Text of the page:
Students Work to End Food Waste
ST. LOUIS, MO - On college campuses across the country, student volunteers are working to put an end to food waste and at the same time are helping in their communities to feed the needy.
Some high schools also take part in The Campus Kitchens Project.
In Missouri, there are programs at St. Louis University, Washington University and just across the border in Illinois.
Jennifer Bird, program manager at The Campus Kitchens Project at St. Louis University, and says it's a lot of work for the volunteers, many of whom had no previous experience.
"Some students come in never really having done cooking at home," says Bird. "And they kind of get to learn on the job. We just kind of say, 'Hey here's a recipe, we'll check back on you,' or in some cases, 'Here's some raw materials, what can you do with them?'"
Bird says 40 percent of food is wasted in the United States every year and yet one-in-six people doesn't know where his or her next meal will come from.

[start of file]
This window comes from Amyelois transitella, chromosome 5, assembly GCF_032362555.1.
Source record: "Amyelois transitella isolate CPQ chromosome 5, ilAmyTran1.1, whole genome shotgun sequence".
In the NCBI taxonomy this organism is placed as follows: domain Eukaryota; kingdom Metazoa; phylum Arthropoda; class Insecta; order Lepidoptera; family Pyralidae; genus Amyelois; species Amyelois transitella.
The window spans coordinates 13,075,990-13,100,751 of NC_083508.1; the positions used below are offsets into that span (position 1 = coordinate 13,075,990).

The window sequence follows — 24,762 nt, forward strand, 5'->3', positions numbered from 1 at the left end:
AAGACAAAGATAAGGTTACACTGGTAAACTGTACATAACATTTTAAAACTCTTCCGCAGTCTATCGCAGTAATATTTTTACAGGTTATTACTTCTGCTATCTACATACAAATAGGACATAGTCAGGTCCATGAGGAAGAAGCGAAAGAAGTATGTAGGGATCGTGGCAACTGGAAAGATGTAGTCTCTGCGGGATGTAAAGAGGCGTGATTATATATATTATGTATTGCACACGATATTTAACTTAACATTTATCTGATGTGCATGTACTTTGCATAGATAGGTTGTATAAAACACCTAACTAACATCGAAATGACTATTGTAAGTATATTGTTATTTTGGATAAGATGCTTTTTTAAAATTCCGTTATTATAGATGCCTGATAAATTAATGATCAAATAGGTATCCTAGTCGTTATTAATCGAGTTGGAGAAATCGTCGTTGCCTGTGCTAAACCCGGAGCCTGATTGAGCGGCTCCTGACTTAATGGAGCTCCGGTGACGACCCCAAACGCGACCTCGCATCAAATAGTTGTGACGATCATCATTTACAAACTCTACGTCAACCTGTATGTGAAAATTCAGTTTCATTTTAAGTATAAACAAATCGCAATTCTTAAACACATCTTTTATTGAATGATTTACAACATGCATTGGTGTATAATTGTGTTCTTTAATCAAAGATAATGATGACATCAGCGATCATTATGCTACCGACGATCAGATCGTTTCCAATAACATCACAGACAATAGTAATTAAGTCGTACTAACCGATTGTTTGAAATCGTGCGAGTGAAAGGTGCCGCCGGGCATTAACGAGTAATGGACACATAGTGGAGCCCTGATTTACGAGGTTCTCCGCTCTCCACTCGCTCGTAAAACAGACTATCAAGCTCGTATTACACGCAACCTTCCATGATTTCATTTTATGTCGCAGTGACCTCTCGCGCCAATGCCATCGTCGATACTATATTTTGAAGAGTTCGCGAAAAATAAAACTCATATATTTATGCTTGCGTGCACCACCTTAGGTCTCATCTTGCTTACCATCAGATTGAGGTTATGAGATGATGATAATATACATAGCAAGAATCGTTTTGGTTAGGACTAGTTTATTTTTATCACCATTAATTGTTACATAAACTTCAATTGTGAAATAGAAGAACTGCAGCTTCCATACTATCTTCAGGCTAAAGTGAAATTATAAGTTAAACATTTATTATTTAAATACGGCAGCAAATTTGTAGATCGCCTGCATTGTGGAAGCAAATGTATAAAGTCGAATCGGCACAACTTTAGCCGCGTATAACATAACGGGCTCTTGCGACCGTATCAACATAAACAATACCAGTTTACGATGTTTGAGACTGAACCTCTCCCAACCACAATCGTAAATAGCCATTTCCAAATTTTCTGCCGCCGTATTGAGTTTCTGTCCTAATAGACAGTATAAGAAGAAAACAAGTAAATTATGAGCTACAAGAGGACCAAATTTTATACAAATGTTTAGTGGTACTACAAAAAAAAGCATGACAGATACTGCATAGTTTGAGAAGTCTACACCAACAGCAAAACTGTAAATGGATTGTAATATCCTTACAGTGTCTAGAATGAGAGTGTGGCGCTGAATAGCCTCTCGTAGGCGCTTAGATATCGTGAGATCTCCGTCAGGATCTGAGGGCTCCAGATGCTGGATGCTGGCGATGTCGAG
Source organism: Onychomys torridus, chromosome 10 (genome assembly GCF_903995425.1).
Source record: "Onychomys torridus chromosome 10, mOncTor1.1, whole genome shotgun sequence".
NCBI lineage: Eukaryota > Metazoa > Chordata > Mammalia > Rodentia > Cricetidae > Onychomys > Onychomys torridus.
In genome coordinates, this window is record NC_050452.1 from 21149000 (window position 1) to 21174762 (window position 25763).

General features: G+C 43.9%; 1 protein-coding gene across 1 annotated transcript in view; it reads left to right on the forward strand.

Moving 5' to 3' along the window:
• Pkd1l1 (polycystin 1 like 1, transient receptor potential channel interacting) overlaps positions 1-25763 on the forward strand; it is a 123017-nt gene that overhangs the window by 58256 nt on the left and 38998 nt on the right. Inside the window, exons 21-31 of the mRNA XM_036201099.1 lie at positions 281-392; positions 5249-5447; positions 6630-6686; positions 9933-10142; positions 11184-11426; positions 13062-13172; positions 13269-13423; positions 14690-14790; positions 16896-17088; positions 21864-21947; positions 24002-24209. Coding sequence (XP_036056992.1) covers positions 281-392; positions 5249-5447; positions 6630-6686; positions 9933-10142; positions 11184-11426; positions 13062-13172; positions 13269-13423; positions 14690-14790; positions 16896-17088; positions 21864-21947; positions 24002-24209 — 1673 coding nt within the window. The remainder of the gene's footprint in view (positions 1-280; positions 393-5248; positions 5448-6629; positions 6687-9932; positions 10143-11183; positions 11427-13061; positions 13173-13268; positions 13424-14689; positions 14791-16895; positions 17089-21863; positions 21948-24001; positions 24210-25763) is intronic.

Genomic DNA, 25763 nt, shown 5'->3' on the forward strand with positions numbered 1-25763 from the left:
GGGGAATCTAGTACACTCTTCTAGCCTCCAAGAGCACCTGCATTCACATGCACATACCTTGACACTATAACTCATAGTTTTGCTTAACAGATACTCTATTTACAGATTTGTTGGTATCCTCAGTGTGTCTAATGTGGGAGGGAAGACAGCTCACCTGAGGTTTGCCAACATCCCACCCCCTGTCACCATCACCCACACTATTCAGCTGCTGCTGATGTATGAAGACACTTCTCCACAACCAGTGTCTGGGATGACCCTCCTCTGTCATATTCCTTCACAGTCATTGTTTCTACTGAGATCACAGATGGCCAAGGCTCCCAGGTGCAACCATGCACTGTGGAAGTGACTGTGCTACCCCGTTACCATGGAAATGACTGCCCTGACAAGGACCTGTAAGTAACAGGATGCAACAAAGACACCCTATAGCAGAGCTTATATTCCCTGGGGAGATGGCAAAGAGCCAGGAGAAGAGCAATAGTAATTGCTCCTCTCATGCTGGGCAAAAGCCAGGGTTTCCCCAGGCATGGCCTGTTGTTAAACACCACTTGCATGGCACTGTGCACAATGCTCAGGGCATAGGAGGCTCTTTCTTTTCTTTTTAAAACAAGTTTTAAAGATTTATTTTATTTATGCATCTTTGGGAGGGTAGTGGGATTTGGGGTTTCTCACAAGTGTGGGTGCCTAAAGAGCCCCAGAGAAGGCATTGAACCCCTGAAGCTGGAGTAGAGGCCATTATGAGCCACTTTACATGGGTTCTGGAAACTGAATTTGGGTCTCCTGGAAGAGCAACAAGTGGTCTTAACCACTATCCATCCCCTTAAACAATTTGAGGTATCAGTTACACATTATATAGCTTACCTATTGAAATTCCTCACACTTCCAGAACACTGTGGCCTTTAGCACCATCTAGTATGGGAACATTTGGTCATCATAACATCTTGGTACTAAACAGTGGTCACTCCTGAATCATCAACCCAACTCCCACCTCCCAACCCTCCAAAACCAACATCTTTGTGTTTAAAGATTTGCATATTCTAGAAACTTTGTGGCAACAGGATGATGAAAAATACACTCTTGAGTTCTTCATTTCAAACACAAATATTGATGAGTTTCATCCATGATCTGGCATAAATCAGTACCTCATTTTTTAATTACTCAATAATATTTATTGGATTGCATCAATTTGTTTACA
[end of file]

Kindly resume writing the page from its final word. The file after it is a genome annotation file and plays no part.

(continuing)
Bird says students learn to cook, but they also learn about the people in their communities, many of whom are socially isolated.
"Some of our clients who seem the most gruff and grumpy when we deliver, they're the first ones to call," she says. "If we're running late or miss a date because of the holidays, and then you think, 'You know what? It does matter to them.'"
Since its inception in 2001, The Campus Kitchens Project has received more than 5.2 million pounds of foods from stores, restaurants and campus dining halls and has prepared and delivered almost 2.7 million meals.